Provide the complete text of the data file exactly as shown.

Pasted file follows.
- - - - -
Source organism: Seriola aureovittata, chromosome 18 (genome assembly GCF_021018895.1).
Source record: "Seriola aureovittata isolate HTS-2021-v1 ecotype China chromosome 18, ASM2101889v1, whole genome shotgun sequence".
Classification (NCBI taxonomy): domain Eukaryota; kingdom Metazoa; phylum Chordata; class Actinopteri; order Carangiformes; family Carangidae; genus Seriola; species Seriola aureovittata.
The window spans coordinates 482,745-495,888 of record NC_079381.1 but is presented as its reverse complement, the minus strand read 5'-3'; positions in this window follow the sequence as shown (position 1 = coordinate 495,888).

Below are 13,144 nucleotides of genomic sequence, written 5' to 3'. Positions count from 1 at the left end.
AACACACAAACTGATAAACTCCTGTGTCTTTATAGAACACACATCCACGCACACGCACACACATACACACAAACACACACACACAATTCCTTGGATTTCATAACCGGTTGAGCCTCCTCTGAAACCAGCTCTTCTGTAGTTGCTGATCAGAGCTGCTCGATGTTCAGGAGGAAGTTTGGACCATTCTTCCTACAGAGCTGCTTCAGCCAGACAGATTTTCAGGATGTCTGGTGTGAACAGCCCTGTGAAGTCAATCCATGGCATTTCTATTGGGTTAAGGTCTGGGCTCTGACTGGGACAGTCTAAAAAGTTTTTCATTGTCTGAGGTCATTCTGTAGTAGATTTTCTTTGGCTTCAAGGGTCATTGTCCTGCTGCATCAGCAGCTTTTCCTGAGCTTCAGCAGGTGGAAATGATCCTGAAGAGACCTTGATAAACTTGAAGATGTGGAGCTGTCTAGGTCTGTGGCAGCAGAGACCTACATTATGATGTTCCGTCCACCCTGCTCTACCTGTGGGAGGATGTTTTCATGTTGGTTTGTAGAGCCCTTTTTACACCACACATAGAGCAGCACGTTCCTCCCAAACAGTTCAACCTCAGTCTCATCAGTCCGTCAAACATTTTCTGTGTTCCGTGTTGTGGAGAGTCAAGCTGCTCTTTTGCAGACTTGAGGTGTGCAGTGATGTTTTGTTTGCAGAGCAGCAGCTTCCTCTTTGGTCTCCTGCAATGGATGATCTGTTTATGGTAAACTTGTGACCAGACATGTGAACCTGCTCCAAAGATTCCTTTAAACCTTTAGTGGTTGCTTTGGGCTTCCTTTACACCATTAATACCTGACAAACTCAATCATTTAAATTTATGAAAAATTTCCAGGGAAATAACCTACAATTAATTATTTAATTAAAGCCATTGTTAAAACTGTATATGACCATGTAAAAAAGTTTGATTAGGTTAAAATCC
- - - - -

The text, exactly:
Source organism: Seriola aureovittata, chromosome 18 (genome assembly GCF_021018895.1).
Source record: "Seriola aureovittata isolate HTS-2021-v1 ecotype China chromosome 18, ASM2101889v1, whole genome shotgun sequence".
Classification (NCBI taxonomy): domain Eukaryota; kingdom Metazoa; phylum Chordata; class Actinopteri; order Carangiformes; family Carangidae; genus Seriola; species Seriola aureovittata.
The window spans coordinates 482,745-495,888 of record NC_079381.1 but is presented as its reverse complement, the minus strand read 5'-3'; positions in this window follow the sequence as shown (position 1 = coordinate 495,888).

Below are 13,144 nucleotides of genomic sequence, written 5' to 3'. Positions count from 1 at the left end.
AACACACAAACTGATAAACTCCTGTGTCTTTATAGAACACACATCCACGCACACGCACACACATACACACAAACACACACACACAATTCCTTGGATTTCATAACCGGTTGAGCCTCCTCTGAAACCAGCTCTTCTGTAGTTGCTGATCAGAGCTGCTCGATGTTCAGGAGGAAGTTTGGACCATTCTTCCTACAGAGCTGCTTCAGCCAGACAGATTTTCAGGATGTCTGGTGTGAACAGCCCTGTGAAGTCAATCCATGGCATTTCTATTGGGTTAAGGTCTGGGCTCTGACTGGGACAGTCTAAAAAGTTTTTCATTGTCTGAGGTCATTCTGTAGTAGATTTTCTTTGGCTTCAAGGGTCATTGTCCTGCTGCATCAGCAGCTTTTCCTGAGCTTCAGCAGGTGGAAATGATCCTGAAGAGACCTTGATAAACTTGAAGATGTGGAGCTGTCTAGGTCTGTGGCAGCAGAGACCTACATTATGATGTTCCGTCCACCCTGCTCTACCTGTGGGAGGATGTTTTCATGTTGGTTTGTAGAGCCCTTTTTACACCACACATAGAGCAGCACGTTCCTCCCAAACAGTTCAACCTCAGTCTCATCAGTCCGTCAAACATTTTCTGTGTTCCGTGTTGTGGAGAGTCAAGCTGCTCTTTTGCAGACTTGAGGTGTGCAGTGATGTTTTGTTTGCAGAGCAGCAGCTTCCTCTTTGGTCTCCTGCAATGGATGATCTGTTTATGGTAAACTTGTGACCAGACATGTGAACCTGCTCCAAAGATTCCTTTAAACCTTTAGTGGTTGCTTTGGGCTTCCTTTACACCATTAATACCTGACAAACTCAATCATTTAAATTTATGAAAAATTTCCAGGGAAATAACCTACAATTAATTATTTAATTAAAGCCATTGTTAAAACTGTATATGACCATGTAAAAAAGTTTGATTAGGTTAAAATCC